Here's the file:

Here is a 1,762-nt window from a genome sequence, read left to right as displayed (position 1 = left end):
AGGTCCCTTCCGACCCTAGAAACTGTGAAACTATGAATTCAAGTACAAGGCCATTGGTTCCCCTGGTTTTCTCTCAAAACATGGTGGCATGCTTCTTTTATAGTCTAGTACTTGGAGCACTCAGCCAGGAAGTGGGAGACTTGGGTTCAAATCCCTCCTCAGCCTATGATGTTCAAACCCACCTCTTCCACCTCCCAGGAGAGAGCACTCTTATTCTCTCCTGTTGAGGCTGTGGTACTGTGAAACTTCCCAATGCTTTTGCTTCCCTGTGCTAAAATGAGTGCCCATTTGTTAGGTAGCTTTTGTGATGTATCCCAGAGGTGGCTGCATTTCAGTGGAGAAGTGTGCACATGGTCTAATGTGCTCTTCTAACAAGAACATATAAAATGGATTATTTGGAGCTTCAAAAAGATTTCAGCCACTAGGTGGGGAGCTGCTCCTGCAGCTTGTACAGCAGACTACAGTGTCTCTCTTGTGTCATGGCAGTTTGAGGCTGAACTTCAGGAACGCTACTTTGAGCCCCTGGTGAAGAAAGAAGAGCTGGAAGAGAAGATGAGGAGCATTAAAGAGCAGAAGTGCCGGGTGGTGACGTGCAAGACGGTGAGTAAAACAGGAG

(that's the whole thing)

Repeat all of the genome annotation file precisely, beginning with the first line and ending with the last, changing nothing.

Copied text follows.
Here is a 1,762-nt window from a genome sequence, read left to right as displayed (position 1 = left end):
AGGTCCCTTCCGACCCTAGAAACTGTGAAACTATGAATTCAAGTACAAGGCCATTGGTTCCCCTGGTTTTCTCTCAAAACATGGTGGCATGCTTCTTTTATAGTCTAGTACTTGGAGCACTCAGCCAGGAAGTGGGAGACTTGGGTTCAAATCCCTCCTCAGCCTATGATGTTCAAACCCACCTCTTCCACCTCCCAGGAGAGAGCACTCTTATTCTCTCCTGTTGAGGCTGTGGTACTGTGAAACTTCCCAATGCTTTTGCTTCCCTGTGCTAAAATGAGTGCCCATTTGTTAGGTAGCTTTTGTGATGTATCCCAGAGGTGGCTGCATTTCAGTGGAGAAGTGTGCACATGGTCTAATGTGCTCTTCTAACAAGAACATATAAAATGGATTATTTGGAGCTTCAAAAAGATTTCAGCCACTAGGTGGGGAGCTGCTCCTGCAGCTTGTACAGCAGACTACAGTGTCTCTCTTGTGTCATGGCAGTTTGAGGCTGAACTTCAGGAACGCTACTTTGAGCCCCTGGTGAAGAAAGAAGAGCTGGAAGAGAAGATGAGGAGCATTAAAGAGCAGAAGTGCCGGGTGGTGACGTGCAAGACGGTGAGTAAAACAGGAG